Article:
A strong counter infiltration grid adopted by the Indian army and its willingness to hit hard against any Pak post supporting infiltration has reduced infiltration levels in Kashmir. An approaching summer may bring forth increased attempts however each should be met with enhanced volume of fire, seeking to deter and eliminate. Internally, the rapid culling of foreign militants, which increased after the launch of operation ‘AllOut’ has reduced their numbers and impacted domination of Pak based militants in the valley.
Simultaneously there has been an increase in the number of local youth picking up weapons in the state. As per police reports, the figure of locals joining militant groups rose sharply in 2017 to 126, an increase from 88 in 2016. Prior to the elimination of Burhan Wani, the figures were negligible.
Present reports state of one youth joining militant groups every three days, the latest being an army jawan from Shopian, whose family has appealed to him to return home. Simultaneously, there has been an increase in surrenders, which may not be at the same level as those joining.
Increasing Local Militancy
Multiple reasons have been enunciated for increase in local ranks, the most evident being the honour and respect provided to eliminated militants during their burial. Whether this should continue is a mute question, as once any individual picks up a gun and challenges the authority of the state, he is an enemy of it and should therefore be buried as is done for foreign militants. This honour and respect provides those who are on the borderline the incentive to jump across and join militant ranks.
Local militants generally prefer operating close to their home bases, seeking security of the presence of local population. Most avoid being trapped during encounters, as though religiously motivated, are ill-trained and ill-equipped. Some of those who have joined are active while most remain poster boys, seeking to incite others, while themselves staying away in safety.
Impact of Government Policies
The state government has been moving softly on stone pelters who come out in large numbers to disrupt anti-militancy operations. In the recent incident in Kulgam, four civilians died in cross fire and security forces firing, attempting to prevent the army from launching its operations by resorting to stone pelting. Local militants who were trapped, escaped as the attention of security forces was diverted. The decision of the state government to withdraw charges against stone pelters has onlyencouraged them to continue their pelting.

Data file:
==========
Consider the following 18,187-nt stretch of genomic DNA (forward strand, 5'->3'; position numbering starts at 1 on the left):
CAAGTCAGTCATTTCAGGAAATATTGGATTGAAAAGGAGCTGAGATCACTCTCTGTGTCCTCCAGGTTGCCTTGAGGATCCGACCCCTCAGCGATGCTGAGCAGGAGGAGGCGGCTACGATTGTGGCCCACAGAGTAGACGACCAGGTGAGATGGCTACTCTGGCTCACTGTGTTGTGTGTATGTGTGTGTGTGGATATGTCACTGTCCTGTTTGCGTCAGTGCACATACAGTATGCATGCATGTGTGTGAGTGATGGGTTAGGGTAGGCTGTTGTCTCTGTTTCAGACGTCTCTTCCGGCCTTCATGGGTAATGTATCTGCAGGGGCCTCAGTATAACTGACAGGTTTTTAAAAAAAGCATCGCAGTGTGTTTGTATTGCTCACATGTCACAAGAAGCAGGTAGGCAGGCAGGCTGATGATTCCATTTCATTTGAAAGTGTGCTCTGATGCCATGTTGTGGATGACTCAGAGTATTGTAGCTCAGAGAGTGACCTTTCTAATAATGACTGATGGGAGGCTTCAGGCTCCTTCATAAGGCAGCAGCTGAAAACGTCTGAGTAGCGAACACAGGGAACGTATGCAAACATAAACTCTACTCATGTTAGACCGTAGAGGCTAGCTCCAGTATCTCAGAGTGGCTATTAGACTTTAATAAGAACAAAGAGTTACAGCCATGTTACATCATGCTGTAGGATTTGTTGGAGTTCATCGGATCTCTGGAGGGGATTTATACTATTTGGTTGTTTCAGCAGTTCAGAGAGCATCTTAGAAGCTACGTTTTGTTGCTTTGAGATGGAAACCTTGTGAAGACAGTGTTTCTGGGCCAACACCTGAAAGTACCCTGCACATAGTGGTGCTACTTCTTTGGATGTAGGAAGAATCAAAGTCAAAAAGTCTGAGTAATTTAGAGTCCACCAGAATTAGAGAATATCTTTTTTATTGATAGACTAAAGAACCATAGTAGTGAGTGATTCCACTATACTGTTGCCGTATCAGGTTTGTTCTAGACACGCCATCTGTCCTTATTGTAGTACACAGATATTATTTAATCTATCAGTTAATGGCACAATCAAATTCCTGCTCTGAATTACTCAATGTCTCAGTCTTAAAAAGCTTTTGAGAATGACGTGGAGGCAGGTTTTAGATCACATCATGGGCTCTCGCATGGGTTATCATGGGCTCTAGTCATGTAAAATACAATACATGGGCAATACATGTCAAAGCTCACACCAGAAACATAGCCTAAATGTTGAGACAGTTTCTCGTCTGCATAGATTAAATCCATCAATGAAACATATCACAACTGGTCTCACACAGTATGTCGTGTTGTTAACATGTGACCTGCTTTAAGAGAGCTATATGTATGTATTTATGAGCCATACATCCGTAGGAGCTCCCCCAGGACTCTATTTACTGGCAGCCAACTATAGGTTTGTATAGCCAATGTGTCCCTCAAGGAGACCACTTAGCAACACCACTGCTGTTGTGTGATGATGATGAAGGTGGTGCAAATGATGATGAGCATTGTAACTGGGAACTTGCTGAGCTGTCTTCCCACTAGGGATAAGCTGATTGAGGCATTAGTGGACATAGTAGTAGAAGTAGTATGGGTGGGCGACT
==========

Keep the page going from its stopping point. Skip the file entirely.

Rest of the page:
There has also been an increase in civilian casualties due to militant related incidents. As per an MHA report, there was an increase of 166% in 2017 as compared to 2016, in figures it was 40 as compared to 16 in 2016.
Despite announcements and requests by all in the hierarchy in the state and security forces, locals continue to pour out to prevent security forces from succeeding in encounters. Interestingly, all casualties are subsequently claimed as innocents targeted by security forces. Thus, it emerges that local militants remain close to home and have immense support from their community.
Role of the Hurriyat
The Hurriyat continues to portray itself as the voice of the masses, though other than calling for strikes and bandhs, it has been unable to move forward. It has continued singing the same old song of self-determination, while rooting for joining Pak, solely on religious grounds, while knowing that it is impossible.
It is also aware that their kin across the border in POK remain second class citizens and would never be permitted to form an independent Kashmir, despite being called Azad Kashmir. They have ignored the words of wisdom of Farooq Abdullah, who has repeatedly stated that Kashmir can never survive alone as a nation. They have no control over militants and remain only a voice.
With an increase in local youth joining militant ranks, there is an emerging trend in the militancy. In the coming days itwould moree likely be dominated by local militants, rather than Pak based. They would seek to attack soft targets and would prefer to hit and scoot rather than engage unless trapped. The changing trend also indicates that many trapped would be unwilling to surrender, even when surrounded. Surrender would imply being considered an insult from their own brethren.
The argument being forwarded by many is that increasing numbers of locals joining militancy is a dangerous trend, as a home-grown militancy remains a threat to the stability of the nation. However, if correctly evaluated it could become a game changer in multiple ways in the long term.